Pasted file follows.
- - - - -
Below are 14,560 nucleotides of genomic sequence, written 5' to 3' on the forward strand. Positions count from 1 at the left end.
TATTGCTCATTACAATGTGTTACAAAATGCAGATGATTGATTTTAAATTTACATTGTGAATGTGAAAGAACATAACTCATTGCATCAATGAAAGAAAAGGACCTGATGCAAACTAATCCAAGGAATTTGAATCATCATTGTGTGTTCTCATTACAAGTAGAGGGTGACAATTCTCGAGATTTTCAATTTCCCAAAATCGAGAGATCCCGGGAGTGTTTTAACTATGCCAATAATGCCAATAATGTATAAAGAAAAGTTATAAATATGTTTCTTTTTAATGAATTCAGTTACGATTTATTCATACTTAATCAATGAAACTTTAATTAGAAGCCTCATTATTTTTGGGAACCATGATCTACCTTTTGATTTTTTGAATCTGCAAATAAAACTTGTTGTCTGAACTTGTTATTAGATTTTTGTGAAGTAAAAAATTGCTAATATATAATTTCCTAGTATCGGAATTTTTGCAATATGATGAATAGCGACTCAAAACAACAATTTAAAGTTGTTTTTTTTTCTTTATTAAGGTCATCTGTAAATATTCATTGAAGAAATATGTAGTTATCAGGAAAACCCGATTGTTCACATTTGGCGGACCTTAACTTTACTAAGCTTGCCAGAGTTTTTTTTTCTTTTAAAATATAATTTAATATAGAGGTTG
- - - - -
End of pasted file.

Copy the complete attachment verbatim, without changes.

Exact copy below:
Below are 14,560 nucleotides of genomic sequence, written 5' to 3' on the forward strand. Positions count from 1 at the left end.
TATTGCTCATTACAATGTGTTACAAAATGCAGATGATTGATTTTAAATTTACATTGTGAATGTGAAAGAACATAACTCATTGCATCAATGAAAGAAAAGGACCTGATGCAAACTAATCCAAGGAATTTGAATCATCATTGTGTGTTCTCATTACAAGTAGAGGGTGACAATTCTCGAGATTTTCAATTTCCCAAAATCGAGAGATCCCGGGAGTGTTTTAACTATGCCAATAATGCCAATAATGTATAAAGAAAAGTTATAAATATGTTTCTTTTTAATGAATTCAGTTACGATTTATTCATACTTAATCAATGAAACTTTAATTAGAAGCCTCATTATTTTTGGGAACCATGATCTACCTTTTGATTTTTTGAATCTGCAAATAAAACTTGTTGTCTGAACTTGTTATTAGATTTTTGTGAAGTAAAAAATTGCTAATATATAATTTCCTAGTATCGGAATTTTTGCAATATGATGAATAGCGACTCAAAACAACAATTTAAAGTTGTTTTTTTTTCTTTATTAAGGTCATCTGTAAATATTCATTGAAGAAATATGTAGTTATCAGGAAAACCCGATTGTTCACATTTGGCGGACCTTAACTTTACTAAGCTTGCCAGAGTTTTTTTTTCTTTTAAAATATAATTTAATATAGAGGTTG